Search This Blog


Panels disapprove tax rebate, approve hiking debt limit

There is a fair amount of sentiment in favor of raising Louisiana legislators’ salaries among them. But it’s hard to justify them earning what they currently do when they end up making bonehead decisions about the mechanics of their job in the first place, as illustrated in recent committee decisions.

The House Appropriations Committee rejected the idea behind HB 834 by state Rep. Rickey Nowlin, which would give lawmakers a seventh option for dealing with declared nonrecurring surpluses of money from a forecast by the Revenue Estimating Conference. Presently, such money cannot be used for a direct rebate to taxpayers (there actually are cumbersome indirect ways to do it dependent upon the state having debt, but these violate the spirit of the Constitution).

The bill would have allowed it, yet the panel shot it down amid discussion about how pressing needs for spending the money were elsewhere. But what in the world was wrong with giving future legislators at least the option of doing this? It’s not like the bill would put a gun to the heads of legislators to force them to utilize tax rebates. Further, it was to be a constitutional amendment requiring affirmative vote of the people, so why not pass it and give them the opportunity to determine whether legislators should have the option? It’s almost as if present legislators were scared of being given the freedom to and having to make the choice to return the people’s money to them.

To make matters worse, other representatives wanted to allow the state to play a shell game with reporting the amount of debt the state owed as well as finding a away to circumvent the state’s debt ceiling. SB 796 by state Sen. Joe McPherson would remove from official debt calculations, which are used to determine how much debt can be issued subject to a six percent limit of revenues estimated by the Conference for the year of all outstanding debt during that year, any debt that has a dedicated revenue stream courtesy of a statewide vote. Practically speaking only the TIMED program for highway construction fall under this criterion presently, financed by a four cent a gallon sales tax, but that comprises roughly half of the debt currently being issued every year.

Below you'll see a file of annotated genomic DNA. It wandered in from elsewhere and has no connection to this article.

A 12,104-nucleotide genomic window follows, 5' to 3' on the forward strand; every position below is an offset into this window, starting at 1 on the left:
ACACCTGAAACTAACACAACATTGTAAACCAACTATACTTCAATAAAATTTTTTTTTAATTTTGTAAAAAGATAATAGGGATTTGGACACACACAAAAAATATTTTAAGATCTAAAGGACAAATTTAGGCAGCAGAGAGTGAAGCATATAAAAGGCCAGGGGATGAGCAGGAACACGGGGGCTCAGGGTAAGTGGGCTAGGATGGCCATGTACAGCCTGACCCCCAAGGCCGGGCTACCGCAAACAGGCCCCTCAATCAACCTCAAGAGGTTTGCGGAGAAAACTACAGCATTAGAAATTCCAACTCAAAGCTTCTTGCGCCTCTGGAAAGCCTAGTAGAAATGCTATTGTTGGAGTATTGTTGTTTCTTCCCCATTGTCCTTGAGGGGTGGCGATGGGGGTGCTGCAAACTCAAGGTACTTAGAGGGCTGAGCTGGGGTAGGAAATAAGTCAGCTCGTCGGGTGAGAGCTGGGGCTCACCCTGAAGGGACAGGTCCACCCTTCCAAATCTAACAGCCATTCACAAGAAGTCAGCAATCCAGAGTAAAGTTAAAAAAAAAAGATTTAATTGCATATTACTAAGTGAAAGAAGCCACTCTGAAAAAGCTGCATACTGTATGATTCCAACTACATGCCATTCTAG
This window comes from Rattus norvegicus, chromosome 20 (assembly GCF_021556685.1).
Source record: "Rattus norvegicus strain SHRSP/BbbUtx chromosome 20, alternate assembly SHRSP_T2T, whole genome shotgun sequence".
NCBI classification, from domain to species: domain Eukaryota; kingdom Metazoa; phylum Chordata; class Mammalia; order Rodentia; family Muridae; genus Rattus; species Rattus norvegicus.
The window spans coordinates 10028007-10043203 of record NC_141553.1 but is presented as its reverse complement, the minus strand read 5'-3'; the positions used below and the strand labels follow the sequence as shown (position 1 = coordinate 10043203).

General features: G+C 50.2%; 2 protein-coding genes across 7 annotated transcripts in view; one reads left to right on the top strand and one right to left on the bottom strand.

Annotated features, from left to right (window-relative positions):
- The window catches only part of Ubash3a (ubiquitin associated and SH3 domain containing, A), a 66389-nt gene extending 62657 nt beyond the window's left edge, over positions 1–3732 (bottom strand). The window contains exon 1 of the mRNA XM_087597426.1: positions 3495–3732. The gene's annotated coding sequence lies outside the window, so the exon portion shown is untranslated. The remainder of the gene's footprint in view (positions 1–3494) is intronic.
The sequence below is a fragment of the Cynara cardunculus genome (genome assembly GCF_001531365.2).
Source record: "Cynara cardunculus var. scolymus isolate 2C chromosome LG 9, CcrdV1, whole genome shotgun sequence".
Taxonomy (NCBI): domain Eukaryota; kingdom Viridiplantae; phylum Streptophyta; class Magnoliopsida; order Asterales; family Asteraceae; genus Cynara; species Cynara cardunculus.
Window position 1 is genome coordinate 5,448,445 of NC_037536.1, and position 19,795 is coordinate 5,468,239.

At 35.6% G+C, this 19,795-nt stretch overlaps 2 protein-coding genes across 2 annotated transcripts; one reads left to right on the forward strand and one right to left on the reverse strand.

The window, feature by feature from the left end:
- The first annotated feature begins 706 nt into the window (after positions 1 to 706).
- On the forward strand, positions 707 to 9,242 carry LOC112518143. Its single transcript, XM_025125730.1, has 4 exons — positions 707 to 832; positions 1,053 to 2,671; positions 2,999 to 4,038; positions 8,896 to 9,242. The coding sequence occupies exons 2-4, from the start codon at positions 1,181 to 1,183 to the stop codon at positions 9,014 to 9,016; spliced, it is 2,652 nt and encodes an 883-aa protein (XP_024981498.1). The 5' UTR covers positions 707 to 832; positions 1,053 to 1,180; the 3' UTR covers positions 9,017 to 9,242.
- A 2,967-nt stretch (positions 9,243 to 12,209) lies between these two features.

McPherson asserts that the change will not substantially increase the amount of debt the state would be able to issue. This is because the bill in essence creates a higher ceiling allowing the issuance of more debt, but that issuing too much debt should not be a concern since the state is well under the six percent ceiling presently and that its self-imposed limit (currently about $267 million) of per-year non-emergency general obligation bonds which is how capital outlay projects are other than TIMED projects are funded, so provisions like these will keep a lid on things.

But what McPherson doesn’t mention is that the Legislature could get rid of its self-imposition at any time since the general obligation bond limit is by statute unlike the six percent constitutional limit and then go on a borrowing spree facilitated by this change. Further, projections are that, especially with disaster relief-related bonds issued in the past couple of years and in the future, by 2015-2016 the state will be close to bumping up against the limit. Changing the definition would allow billions more of debt to be issued beyond the current limit as TIMED, which historically has run well behind schedule, may well continue past this date.

But as objectionable is the fact that, for legal purposes, the bill would try to call something a thing that it isn’t. As House Ways and Means Committee Chairman state Rep. Hunter Greene told McPherson, “debt is debt.” No matter how it is funded, borrowed money is just that and it is semantically irresponsible to call it anything but. For his part, McPherson railed about “irresponsibility” of some lawmakers’ statements but mainly of reporters who would file stories about the state’s per capita debt that included TIMED debt, saying it misrepresented the situation.

Actually, it is McPherson whose idea here would misrepresent. Greene, among others, subtly suggested that maybe reports issued by the state should include debt as presently defined and then broken down into revenue-supported and not, but in the end while he and several committee members voted against the bill, it eked out an 8-6 win. The good news is that if such a division translates into the House vote, it will fail as changing the definition according to the Constitution would require a two-thirds vote.

Still, it is disappointing that legislators to date would act to limit their options that could increase chances of the people retaining their own money while simultaneously practicing subterfuge concerning the real amount of debt issued by the state. Both separately are more than sufficient reasons to explain why legislators do not deserve a pay raise, if not to question whether they deserve to be paid at the rate they draw presently.

No comments: